Tuesday, June 30, 2020

Manic expression on the road

Ready for some rollin’ pinholin’? I set off the next morning on my bike to continue my therapy.

I only got as far as Merrill School. This little tree on the playground that didn’t make it through the winter seemed to be an appropriate metaphor for the year.


Here’s a treat for double exposure fans. It’s rare that I do it, and even rarer when I admit to it. First Presbyterian over the Raulf Hotel.


A nice little illustration for a travel poster. I’d been trying to get a cloud reflected in these windows for a while.


The back of an elaborate Italianate fire station by ubiquitous Oshkosh architect William Waters.


The back entrance to The Brooklyn, recently closed for good. The last vestige of the original name of the district.


The camera had been mounted on the little Joby tripod attached to handlebars of my bike. For the next scene, I decided to use the full-size tripod. Trying to unscrew the Joby, I pulled the nut right out of the bottom of the camera. For the next two pictures the camera was just balanced on the top of the tripod without being attached.

The great white almost-windowless hulk of the north wall of the Miles Kimball building.


The back wall of the Miles Kimball building.


Ardy and Ed’s drive-in, which employs roller skating wait staff.  Hand held against my handlebars.


The brilliant white Wonder Bread bakery, recently ceasing operation lately as well. Also held against the handlebars.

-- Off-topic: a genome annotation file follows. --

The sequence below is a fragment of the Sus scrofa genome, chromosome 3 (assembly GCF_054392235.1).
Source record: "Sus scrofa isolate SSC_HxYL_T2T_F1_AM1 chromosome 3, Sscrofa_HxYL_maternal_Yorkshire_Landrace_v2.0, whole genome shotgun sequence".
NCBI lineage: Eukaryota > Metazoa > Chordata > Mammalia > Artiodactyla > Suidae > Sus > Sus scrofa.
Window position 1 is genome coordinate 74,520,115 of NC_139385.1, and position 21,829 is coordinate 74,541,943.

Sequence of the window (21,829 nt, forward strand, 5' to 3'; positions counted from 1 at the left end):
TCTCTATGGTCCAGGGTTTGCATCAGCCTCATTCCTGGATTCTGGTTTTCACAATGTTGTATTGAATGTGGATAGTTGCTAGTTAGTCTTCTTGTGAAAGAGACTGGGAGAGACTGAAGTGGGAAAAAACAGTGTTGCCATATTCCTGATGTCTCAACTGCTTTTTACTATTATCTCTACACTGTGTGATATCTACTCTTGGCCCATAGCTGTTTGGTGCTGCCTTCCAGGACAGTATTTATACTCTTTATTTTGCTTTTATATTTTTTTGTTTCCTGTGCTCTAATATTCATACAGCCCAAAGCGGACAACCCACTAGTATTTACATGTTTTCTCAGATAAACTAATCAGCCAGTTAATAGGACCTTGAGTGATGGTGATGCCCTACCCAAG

Did you ever wonder where those military vehicles that showed up in your town last month came from? They’re made by Oshkosh Corp. At least 10 very large parking lots next to factories all over the city are full of them. Several large vacant properties around town are occupied by hundreds of them.


Known locally simply as “Truck,” this is their main plant. The world headquarters used to be here, but they threatened to leave and the city sold them half a golf course to build a new one.


Those two photographs were done with the camera held against a light post.

South Park Middle School, held against a tree.



A little further forward, with the camera on the shadowed table in the right foreground above.



These were all very short exposures. In order to keep from moving the camera during what would be a significant portion of the exposure, I held my finger against the shutter, opened it and then made the exposure by moving my finger away from the pinhole. I think I did this one with the camera held against my forehead.


And then I ran out of film.  It had taken me just over 24 hours to finish the roll. Toward the end I ruined a few frames and advanced farther than I should have a few times.

I feel much better now, but I still have the need, ya know? I have more film.

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